José Bianco, Ficción y Reflexión (Fondo de Cultura Económica, 1988)
This book is an anthology of texts by Argentine editor, translator, literary critic and novelist José “Pepe” Bianco (1908-1986), secretary of the renowned magazine Sur for 23 years. Borges, a close friend, wrote that “I have known few men of letters with the good judgement of José Bianco. He has honoured me with his friendship for many years, in which I have been able to confirm his literary curiosity, both broad and deep, extending to the most diverse and disparate periods of history and geography.” An ingenious translator, Bianco infamously rendered Henry James’ The Turn of the Screw into Spanish as Otra vuelta de tuerca [Another turn of the screw].
There’s something unquestionably Jamesian in the subtlety and psychological ambiguity of Bianco’s novels, such as The Loss of the Kingdom, about a writer’s attempt to complete a book, and The Rats, in which a fourteen-year old boy named Delfín describes with seeming detachment the events leading to the suicide of his brother Julio, who works with rats in a laboratory. Delfín does so through minute observation of the activities of those in the house – Julio, his mother, his aunt Isabel, his father, a woman named Cecilia, himself – as well as through beautiful descriptions of piano lessons learning Lizst and Prokofiev sonatas. A certain uneasiness underlies events, however, and the ending provides another possible meaning for Julio’s death via the deadly toxin aconitine, such that the entire text can be read two ways. Crystalline as each paragraph is individually, the reader’s immediate impulse is to return to the beginning and start again to decipher hidden meanings. Borges, a great admirer, noted the “perfect architecture” of the novel.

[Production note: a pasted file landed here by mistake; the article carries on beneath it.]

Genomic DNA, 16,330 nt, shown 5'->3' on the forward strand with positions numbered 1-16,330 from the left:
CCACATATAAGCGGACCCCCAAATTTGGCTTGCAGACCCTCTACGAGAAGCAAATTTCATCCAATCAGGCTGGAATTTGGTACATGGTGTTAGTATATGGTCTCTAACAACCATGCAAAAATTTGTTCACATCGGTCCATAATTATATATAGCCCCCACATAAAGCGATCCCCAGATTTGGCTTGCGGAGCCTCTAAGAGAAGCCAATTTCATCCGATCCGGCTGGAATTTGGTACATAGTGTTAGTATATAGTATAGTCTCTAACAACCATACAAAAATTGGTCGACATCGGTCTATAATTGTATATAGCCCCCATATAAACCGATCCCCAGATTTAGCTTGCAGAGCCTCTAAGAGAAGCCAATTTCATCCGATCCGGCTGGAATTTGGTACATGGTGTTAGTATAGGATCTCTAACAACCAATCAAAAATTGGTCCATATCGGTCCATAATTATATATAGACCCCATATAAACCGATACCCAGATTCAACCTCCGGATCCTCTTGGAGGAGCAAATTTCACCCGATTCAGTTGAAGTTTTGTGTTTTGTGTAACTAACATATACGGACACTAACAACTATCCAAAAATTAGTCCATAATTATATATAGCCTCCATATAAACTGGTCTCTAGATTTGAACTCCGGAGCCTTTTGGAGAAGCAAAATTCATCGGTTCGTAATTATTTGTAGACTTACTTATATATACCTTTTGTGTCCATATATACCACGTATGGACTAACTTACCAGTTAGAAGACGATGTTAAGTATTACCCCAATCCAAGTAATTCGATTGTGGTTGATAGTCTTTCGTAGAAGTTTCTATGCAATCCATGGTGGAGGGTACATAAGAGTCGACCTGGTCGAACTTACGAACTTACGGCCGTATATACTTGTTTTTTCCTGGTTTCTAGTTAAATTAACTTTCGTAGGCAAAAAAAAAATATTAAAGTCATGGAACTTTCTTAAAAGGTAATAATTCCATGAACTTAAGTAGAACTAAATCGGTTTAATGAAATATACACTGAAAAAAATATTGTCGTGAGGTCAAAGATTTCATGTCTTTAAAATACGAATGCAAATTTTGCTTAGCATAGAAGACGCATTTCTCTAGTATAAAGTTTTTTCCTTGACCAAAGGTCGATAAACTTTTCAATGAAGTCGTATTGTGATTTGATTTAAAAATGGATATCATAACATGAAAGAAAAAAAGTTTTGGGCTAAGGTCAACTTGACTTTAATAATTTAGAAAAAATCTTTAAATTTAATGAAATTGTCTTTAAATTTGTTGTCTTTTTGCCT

It’s as a literary critic, though, that Bianco truly stands out. Great pleasure comes from reading his thoughts on various authors, which are less critical commentary than (as per the title) “reflections” composed of a tissue of biographical information and quotes. Particularly good are Bianco’s essays on Proust, Groussac and Julien Benda. But even when writing on the exploits of Casanova – this essay in particular is a marvel – he always preferred a conversational tone, concrete description and a low profile. For Bianco the best style was one that didn’t call attention to itself; he liked to quote Gide: “Finally I have rid my style of emphasis and prophecy.” The true function of words, he said, was to “erase themselves in the presence of the idea they are attempting to formulate, transforming into imperceptible vehicles of meaning.” Bianco was always impeccably reserved and elegant, in his prose and in his life. Perhaps the only scandal is that this man of letters, who modestly referred to himself as a translator, has himself not been translated into English.